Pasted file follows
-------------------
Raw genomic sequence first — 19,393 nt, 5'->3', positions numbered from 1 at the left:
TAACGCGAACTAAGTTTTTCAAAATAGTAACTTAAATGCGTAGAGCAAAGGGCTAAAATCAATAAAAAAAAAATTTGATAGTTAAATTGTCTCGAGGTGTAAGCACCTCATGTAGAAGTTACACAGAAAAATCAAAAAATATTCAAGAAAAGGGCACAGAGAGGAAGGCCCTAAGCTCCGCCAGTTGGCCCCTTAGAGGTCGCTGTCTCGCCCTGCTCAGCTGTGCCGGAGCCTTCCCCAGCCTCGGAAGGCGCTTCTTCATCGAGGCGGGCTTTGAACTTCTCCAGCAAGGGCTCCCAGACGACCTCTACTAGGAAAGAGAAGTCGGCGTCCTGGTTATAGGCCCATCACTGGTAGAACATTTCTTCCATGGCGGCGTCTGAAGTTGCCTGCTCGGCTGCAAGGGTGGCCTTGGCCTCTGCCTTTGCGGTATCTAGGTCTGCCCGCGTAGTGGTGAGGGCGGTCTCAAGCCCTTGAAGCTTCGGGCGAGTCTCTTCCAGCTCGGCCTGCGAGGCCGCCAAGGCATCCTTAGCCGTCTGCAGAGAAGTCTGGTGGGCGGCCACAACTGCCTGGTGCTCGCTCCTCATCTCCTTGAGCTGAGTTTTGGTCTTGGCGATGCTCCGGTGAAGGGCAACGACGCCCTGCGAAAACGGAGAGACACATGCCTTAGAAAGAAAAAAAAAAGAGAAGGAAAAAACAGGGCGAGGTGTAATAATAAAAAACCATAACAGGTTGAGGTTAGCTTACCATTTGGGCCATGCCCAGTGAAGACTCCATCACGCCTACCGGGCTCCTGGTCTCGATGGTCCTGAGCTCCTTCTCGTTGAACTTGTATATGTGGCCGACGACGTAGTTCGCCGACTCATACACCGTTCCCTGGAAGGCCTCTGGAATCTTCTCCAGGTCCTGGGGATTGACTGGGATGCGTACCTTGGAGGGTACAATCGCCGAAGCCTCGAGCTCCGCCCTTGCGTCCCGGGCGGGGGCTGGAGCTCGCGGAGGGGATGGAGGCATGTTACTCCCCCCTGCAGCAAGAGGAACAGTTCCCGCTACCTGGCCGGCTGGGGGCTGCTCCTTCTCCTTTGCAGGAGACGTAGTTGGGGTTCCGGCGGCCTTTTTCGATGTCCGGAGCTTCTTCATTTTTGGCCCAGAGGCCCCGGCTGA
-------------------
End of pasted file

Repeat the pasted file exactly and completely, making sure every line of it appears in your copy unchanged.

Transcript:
Raw genomic sequence first — 19,393 nt, 5'->3', positions numbered from 1 at the left:
TAACGCGAACTAAGTTTTTCAAAATAGTAACTTAAATGCGTAGAGCAAAGGGCTAAAATCAATAAAAAAAAAATTTGATAGTTAAATTGTCTCGAGGTGTAAGCACCTCATGTAGAAGTTACACAGAAAAATCAAAAAATATTCAAGAAAAGGGCACAGAGAGGAAGGCCCTAAGCTCCGCCAGTTGGCCCCTTAGAGGTCGCTGTCTCGCCCTGCTCAGCTGTGCCGGAGCCTTCCCCAGCCTCGGAAGGCGCTTCTTCATCGAGGCGGGCTTTGAACTTCTCCAGCAAGGGCTCCCAGACGACCTCTACTAGGAAAGAGAAGTCGGCGTCCTGGTTATAGGCCCATCACTGGTAGAACATTTCTTCCATGGCGGCGTCTGAAGTTGCCTGCTCGGCTGCAAGGGTGGCCTTGGCCTCTGCCTTTGCGGTATCTAGGTCTGCCCGCGTAGTGGTGAGGGCGGTCTCAAGCCCTTGAAGCTTCGGGCGAGTCTCTTCCAGCTCGGCCTGCGAGGCCGCCAAGGCATCCTTAGCCGTCTGCAGAGAAGTCTGGTGGGCGGCCACAACTGCCTGGTGCTCGCTCCTCATCTCCTTGAGCTGAGTTTTGGTCTTGGCGATGCTCCGGTGAAGGGCAACGACGCCCTGCGAAAACGGAGAGACACATGCCTTAGAAAGAAAAAAAAAAGAGAAGGAAAAAACAGGGCGAGGTGTAATAATAAAAAACCATAACAGGTTGAGGTTAGCTTACCATTTGGGCCATGCCCAGTGAAGACTCCATCACGCCTACCGGGCTCCTGGTCTCGATGGTCCTGAGCTCCTTCTCGTTGAACTTGTATATGTGGCCGACGACGTAGTTCGCCGACTCATACACCGTTCCCTGGAAGGCCTCTGGAATCTTCTCCAGGTCCTGGGGATTGACTGGGATGCGTACCTTGGAGGGTACAATCGCCGAAGCCTCGAGCTCCGCCCTTGCGTCCCGGGCGGGGGCTGGAGCTCGCGGAGGGGATGGAGGCATGTTACTCCCCCCTGCAGCAAGAGGAACAGTTCCCGCTACCTGGCCGGCTGGGGGCTGCTCCTTCTCCTTTGCAGGAGACGTAGTTGGGGTTCCGGCGGCCTTTTTCGATGTCCGGAGCTTCTTCATTTTTGGCCCAGAGGCCCCGGCTGA